Despite these frustrations, the journalistic/information system in Vietnam gave each participant what it needed in a largely complementary relationship—not the adversarial one that has come down to us as conventional wisdom. For example, from 1965 through 1972, fewer than a dozen reporters had their accreditation suspended or revoked for violating the ground rules. For several reasons, major news organizations had become, as institutions, more cautious and conservative. Especially as regarded stories involving foreign policy and national security, the press was reluctant to appear disloyal in the face of the threat from the Soviet Union. The professionalization of journalism, with its quest for objectivity, was part of this trend, as was the need to maintain access to sources within the government. Major news organizations had become big, profitable businesses subject to all of the pressures stockholders and the marketplace brought to bear. This was particularly true for the television networks, which were subject to Federal Communications Commission regulation and licensing.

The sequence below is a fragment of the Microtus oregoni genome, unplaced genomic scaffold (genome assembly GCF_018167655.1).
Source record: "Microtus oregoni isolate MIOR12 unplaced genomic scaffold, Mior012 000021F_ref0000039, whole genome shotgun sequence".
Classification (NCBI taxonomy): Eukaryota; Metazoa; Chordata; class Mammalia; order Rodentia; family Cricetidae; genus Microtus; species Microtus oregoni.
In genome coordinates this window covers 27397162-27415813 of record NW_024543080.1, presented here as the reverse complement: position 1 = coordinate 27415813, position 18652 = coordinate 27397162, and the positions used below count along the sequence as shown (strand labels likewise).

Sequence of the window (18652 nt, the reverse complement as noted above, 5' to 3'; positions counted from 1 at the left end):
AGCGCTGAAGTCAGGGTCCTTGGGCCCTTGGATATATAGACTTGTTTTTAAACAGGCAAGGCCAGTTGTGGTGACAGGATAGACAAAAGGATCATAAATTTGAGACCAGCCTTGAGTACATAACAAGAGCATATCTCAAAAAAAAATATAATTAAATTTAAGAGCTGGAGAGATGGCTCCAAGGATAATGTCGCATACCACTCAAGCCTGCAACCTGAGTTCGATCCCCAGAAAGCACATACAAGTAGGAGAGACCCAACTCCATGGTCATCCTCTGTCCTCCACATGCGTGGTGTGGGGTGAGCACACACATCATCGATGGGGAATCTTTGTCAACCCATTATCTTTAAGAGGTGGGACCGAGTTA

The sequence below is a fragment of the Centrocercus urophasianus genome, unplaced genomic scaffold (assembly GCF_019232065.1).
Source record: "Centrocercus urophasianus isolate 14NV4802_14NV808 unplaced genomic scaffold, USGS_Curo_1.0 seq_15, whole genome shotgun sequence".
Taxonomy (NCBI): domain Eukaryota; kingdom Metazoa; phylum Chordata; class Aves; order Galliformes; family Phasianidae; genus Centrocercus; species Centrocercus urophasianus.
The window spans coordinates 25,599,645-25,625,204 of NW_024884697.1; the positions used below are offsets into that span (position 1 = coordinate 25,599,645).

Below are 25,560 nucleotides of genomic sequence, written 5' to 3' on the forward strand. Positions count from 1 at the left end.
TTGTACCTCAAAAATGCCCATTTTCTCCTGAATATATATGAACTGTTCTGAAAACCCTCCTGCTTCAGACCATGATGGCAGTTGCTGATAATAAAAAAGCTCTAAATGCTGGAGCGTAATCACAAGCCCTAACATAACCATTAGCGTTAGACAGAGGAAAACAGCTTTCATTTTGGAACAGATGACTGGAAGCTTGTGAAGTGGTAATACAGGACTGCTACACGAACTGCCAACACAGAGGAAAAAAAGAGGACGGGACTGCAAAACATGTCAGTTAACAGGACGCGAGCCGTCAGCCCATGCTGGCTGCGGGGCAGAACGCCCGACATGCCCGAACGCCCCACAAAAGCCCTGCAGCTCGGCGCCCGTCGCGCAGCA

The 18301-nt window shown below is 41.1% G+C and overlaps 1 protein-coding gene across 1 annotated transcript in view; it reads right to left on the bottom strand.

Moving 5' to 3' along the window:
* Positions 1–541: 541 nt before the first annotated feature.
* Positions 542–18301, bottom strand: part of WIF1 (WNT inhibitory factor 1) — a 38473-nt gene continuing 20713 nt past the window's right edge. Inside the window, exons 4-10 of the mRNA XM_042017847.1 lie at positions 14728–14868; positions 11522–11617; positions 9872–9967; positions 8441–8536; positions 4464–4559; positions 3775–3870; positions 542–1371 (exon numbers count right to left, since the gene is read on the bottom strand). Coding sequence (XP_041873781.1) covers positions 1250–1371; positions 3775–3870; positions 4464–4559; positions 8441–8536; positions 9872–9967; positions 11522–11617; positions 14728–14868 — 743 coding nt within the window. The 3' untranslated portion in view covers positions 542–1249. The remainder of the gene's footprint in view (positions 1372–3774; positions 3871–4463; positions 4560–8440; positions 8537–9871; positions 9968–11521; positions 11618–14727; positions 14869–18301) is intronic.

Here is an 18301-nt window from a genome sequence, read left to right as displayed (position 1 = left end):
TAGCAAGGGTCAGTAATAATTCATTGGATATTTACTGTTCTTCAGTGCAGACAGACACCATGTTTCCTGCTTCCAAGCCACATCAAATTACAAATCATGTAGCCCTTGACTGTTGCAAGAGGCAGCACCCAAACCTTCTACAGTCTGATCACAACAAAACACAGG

A number of examples illustrate this caution. In late 1966 and early 1967, Harrison Salisbury, veteran foreign correspondent for the New York Times, became the first reporter from a major American news organization to visit North Vietnam. In his dispatches he acknowledged that his hosts showed him what they wanted him to see. Still, fellow Times correspondent Hanson Baldwin, concerned about “the effect that these stories will have upon the country and upon the Times,” wrote a refutation of Salisbury’s reporting and pressured editors into publishing it on the front page of the paper. Among other attacks, he referred to Salisbury’s reports as “grossly exaggerated.” A few days later a Times editorial further distanced the paper from Salisbury, and editor Clifton Daniel instructed his staff to “do everything we can in the coming weeks to balance the Salisbury reports” (Wyatt 1993, 155-156).